Marijuana has evolved over the past 30 years. Smoking the plant matter has become vaping THC concentrates or ingesting THC edibles. What’s the difference, and what you need to be aware of?
The marijuana plant, also called cannabis, has an active ingredient called THC- tetrahydrocannabinol. This chemical is what causes the “high” that users seek. The concentration in plant material has changed from 1-2% in the 1970s to as high as 20+% today. Clandestine labs also “cook” down the plant material to derive the waxy, brownish-yellow concentrates, this can be at 54% THC or higher. Despite popular beliefs, all of these substances are currently illegal in Iowa.
What is legal in Iowa includes:
1) Epidiolex: an oral liquid that contains cannabis-extracted Cannabidiol (CBD). This is now available in pharmacies,
2) Marinol, Syndros, and Cesamet: FDA-approved synthetic cannabinoids- containing THC and CBD- legally available as prescription pills to treat cancer chemotherapy nausea and appetite loss,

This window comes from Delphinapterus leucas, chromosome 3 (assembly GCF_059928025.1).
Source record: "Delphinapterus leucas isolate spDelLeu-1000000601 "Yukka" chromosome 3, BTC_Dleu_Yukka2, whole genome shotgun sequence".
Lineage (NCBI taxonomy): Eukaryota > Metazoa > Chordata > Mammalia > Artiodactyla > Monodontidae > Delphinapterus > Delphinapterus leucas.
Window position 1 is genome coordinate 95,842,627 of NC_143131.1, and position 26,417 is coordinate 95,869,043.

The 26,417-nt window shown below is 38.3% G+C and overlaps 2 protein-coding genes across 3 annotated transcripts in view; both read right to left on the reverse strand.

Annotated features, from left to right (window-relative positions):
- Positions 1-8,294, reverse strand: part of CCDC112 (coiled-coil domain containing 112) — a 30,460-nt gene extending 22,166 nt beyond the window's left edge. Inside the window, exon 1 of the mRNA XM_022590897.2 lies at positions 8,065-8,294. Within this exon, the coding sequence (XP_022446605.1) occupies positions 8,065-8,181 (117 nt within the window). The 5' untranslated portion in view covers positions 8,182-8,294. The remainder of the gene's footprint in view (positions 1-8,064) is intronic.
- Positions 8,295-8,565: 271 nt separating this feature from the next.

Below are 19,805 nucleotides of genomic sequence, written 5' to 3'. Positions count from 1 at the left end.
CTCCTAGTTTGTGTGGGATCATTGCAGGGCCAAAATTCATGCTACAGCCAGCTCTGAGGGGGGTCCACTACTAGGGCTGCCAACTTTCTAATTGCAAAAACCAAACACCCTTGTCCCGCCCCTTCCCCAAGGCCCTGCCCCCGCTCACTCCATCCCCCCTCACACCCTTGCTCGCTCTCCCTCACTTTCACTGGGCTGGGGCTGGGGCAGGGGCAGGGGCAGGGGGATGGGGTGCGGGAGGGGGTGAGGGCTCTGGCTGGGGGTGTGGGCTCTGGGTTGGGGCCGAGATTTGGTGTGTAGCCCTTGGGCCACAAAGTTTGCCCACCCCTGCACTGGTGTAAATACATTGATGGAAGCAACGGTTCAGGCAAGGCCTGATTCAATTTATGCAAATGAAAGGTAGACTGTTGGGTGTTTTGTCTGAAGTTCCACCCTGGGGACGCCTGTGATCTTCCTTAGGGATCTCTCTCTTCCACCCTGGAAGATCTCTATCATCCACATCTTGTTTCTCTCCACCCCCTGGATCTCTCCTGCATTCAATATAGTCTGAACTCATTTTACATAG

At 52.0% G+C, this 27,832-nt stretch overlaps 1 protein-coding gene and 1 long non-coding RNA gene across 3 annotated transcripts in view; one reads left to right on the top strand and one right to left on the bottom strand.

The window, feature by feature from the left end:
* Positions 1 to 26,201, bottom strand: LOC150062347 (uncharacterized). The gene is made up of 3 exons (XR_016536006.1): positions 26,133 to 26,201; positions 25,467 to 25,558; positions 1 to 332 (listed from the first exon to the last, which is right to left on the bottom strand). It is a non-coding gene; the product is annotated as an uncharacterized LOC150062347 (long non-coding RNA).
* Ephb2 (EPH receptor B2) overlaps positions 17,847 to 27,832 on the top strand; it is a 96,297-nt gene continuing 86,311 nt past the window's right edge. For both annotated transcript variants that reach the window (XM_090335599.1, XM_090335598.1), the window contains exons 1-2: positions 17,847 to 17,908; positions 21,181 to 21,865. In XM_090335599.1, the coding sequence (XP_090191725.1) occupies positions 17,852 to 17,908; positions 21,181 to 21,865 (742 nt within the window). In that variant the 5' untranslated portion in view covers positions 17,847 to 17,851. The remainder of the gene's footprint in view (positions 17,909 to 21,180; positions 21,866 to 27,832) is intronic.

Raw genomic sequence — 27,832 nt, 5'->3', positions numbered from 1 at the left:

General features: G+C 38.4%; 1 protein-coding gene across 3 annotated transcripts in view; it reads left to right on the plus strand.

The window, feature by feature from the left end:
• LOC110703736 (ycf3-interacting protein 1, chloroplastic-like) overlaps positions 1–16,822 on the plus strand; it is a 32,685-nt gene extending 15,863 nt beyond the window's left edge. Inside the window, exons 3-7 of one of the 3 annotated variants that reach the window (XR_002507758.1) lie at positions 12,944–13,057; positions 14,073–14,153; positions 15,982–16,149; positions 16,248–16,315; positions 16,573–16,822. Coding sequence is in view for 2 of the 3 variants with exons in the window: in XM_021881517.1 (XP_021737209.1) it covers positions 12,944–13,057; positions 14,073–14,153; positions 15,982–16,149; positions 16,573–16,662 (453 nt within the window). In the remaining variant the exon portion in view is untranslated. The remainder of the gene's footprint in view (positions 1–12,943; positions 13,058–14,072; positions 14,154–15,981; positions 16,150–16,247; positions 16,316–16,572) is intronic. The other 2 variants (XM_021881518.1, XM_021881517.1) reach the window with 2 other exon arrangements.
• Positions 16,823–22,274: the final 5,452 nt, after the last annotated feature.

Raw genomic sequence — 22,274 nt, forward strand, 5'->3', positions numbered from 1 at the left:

3) Iowa Medical Cannabidiol: These products are regulated by Iowa Health and Human Services, in consultation with an advisory board, to be used by qualified patients for eligible conditions.
CBD products derived from the hemp plant have become legal in Iowa and are sold in over 800 stores. They are usually found in forms such as, food, oil, or lotions. These products are not regulated by the FDA, and the ingredients can vary a lot and could include THC.
THC affects a variety of processes, including poor coordination, perception problems, difficulty in problem-solving, and slowed reaction time. Short-term memory impairment occurs which makes learning new skills/information difficult. All of these skills are used by employees, and THC would interfere with a person’s job performance. The confusing part about THC impairment is that the effects can last long after the high has subsided. This confuses users and makes them think they aren’t impaired when they really are.
New research also shows that, especially in adolescent or young adult users, high-potency THC products increase the risk for the development of a psychotic disorder or other mental health disorders.
Ilene Johnson, CPS
Certified Prevention Specialist
Sieda Community Action
Behavioral Health & Treatment Services